Salvatore Vergara was so bullish on GameStop Corp. He borrowed $20,000 from a friend in late January to invest in the company. After that, the once-hot stock dropped by almost 80%.
Shareholders like Mr. Vergara, who bought GameStop shares in a social media induced flurry, are feeling the effects of the stock’s wild ride. You only live once, and for many speculators, trading at GameStop was that chance.
They invested around its apex in late January, anticipating it to continue its meteoric rise. Many investors got out before the crash, but others who held on are now losing money. Mr. Vergara, a 25-year-old security guard from Virginia, decided four years ago that he intended to retire early and began investing as a result.
He gets by on a 1998 Honda Civic, subsists on rice, and shares a home with his father to cut costs. He invested most of his assets in broad-based index funds, which have now grown to a current value of around $50,000.
Mr. Vergara, a regular visitor to the WallStreetBets subreddit, noted that other users were discussing their purchases of GameStop stock and the subsequent massive increase in value of their holdings.
Instead of selling off some of his index fund shares to pay for his GameStop purchase, he took out a personal loan at an interest rate of 11.19% from a credit union. He invested in the company at a share price of $234. Here you will find out about gamestop investors who bet big and lost big.
Here’s Who Bet Big and Lost Big on GameStop
After determining he wanted to retire early at the age of 25, Vergara, a security guard in Virginia, began investing four years ago. He gets by on a 1998 Honda Civic, subsists on rice, and shares a home with his father to cut costs.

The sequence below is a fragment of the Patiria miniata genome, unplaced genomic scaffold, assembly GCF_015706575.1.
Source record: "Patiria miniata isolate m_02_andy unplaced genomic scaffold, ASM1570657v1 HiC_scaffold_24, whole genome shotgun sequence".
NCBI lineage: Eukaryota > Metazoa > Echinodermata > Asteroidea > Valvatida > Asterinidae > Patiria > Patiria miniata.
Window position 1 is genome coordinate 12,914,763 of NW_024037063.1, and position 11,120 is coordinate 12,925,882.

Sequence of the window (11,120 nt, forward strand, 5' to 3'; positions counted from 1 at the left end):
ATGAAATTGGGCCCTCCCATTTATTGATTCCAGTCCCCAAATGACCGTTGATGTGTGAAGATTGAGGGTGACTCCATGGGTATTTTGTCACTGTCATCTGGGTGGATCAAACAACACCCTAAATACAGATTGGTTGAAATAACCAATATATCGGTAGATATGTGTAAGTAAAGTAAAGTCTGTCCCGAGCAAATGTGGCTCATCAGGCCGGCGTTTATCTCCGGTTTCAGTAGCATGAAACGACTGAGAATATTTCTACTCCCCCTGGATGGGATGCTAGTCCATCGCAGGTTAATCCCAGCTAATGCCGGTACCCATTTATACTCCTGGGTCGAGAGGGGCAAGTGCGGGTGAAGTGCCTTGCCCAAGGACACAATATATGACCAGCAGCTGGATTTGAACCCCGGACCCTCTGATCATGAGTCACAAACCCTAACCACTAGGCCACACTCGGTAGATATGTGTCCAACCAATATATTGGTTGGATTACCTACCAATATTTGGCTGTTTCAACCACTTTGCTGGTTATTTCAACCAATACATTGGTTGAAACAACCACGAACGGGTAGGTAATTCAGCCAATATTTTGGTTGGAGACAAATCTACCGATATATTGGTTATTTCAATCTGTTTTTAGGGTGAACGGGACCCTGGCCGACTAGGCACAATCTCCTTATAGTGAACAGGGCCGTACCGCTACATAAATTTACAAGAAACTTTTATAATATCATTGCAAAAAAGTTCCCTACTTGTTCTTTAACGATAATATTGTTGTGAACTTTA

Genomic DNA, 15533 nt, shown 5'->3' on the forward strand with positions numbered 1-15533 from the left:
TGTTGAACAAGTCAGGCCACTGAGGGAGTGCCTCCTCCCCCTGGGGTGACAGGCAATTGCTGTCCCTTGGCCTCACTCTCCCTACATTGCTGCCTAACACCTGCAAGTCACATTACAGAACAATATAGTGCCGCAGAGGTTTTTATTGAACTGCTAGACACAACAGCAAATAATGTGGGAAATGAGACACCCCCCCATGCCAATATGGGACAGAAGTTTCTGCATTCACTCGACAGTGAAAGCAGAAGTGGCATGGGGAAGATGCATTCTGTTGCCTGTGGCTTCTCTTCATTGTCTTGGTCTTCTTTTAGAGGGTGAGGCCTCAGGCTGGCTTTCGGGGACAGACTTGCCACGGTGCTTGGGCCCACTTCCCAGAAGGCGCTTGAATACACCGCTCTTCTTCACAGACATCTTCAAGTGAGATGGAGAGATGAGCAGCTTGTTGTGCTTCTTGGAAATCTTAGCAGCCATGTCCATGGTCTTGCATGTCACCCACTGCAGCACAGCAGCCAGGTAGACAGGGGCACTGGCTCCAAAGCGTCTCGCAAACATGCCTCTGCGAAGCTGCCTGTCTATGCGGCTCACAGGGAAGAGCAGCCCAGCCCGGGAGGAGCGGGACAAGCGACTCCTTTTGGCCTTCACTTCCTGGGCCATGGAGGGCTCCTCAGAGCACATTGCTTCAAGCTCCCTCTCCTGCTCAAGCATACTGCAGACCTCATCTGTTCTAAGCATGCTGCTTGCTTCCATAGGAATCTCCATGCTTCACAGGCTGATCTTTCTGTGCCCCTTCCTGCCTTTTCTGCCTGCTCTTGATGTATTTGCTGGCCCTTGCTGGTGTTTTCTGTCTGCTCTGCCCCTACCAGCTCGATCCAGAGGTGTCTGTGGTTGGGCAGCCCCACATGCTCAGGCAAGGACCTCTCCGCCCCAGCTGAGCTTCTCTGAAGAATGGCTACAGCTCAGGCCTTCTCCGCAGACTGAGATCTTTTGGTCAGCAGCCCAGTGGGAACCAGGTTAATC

He invested most of his assets in broad-based index funds, which have now grown to a current value of around $50,000. Then Vergara, a regular visitor to the WallStreetBets subreddit on the social news website Reddit, discovered that many users were discussing the purchase of GameStop stock and the subsequent meteoric rise in value of their holdings.
Without touching his index-fund holdings, he paid for the bulk of his GameStop purchase with a personal loan he obtained from his credit union at an interest rate of 11.19%. He invested in the company at a share price of $234.
Shares of GameStop began the year around $19, soared to about $350 (and almost hit $500 intraday) in late January, and then began their descent back to earth. On February 12th, share prices closed at $52.40, down 85% from their all-time high.
“I figured we could hit $1,000. “I bought into all of that nonsense, which was a terrible mistake on my part,” Vergara admitted. He indicated he would keep the stock because he had faith in the company’s recovery, and that he would pay off the unsecured loan with his salary.
He plans to return to the Philippines after the pandemic is ended, where he can live well on his funds and launch a nonprofit. He estimated a six-month delay due to the GameStop failure.
GameStop: What happened After Everyday Stock Traders Rocked Wall Street
GameStop’s share price has been volatile since the beginning of 2021. The price per share was $98.50 as of Friday’s closing bell, which is higher than the value that analysts have assigned to the company.
Share price is still not reflecting the company’s underlying value, analyst Michael Pachter of Wedbush said. Hardware supply constraints have reduced their ability to prosper, and the ongoing pandemic makes travel to the store less convenient or accessible for many customers.
Still, they remain a destination for hardware and physical software. Pachter also noted that despite the release of new consoles from Sony and Microsoft (both firms introduced new gaming gadgets in late 2020), GameStop sales have not increased as much as would be expected in a normal year.
Major changes have occurred at GameStop during the past year, including the appointment of a former executive from Amazon as CEO. In June, Matt Furlong became the new leader. There were rumors that former CEO George Sherman walked away with $170 million in GameStop stock when he stepped down.
In late January, Salvador Vergara was so certain of GameStop’s potential that he borrowed $20,000 on his own to buy stock. After that, the once-hot stock dropped by almost 80%. Individual investors like Vergara, who bought GameStop shares in a social media-fueled flurry, are feeling the effects of the stock’s wild ride.
These speculators claim that their GameStop trade was a “YOLO,” or “you only live once,” transaction. They invested around its apex in late January, anticipating it to continue its meteoric rise. Many investors got out before the crash, but others who held on are now losing money.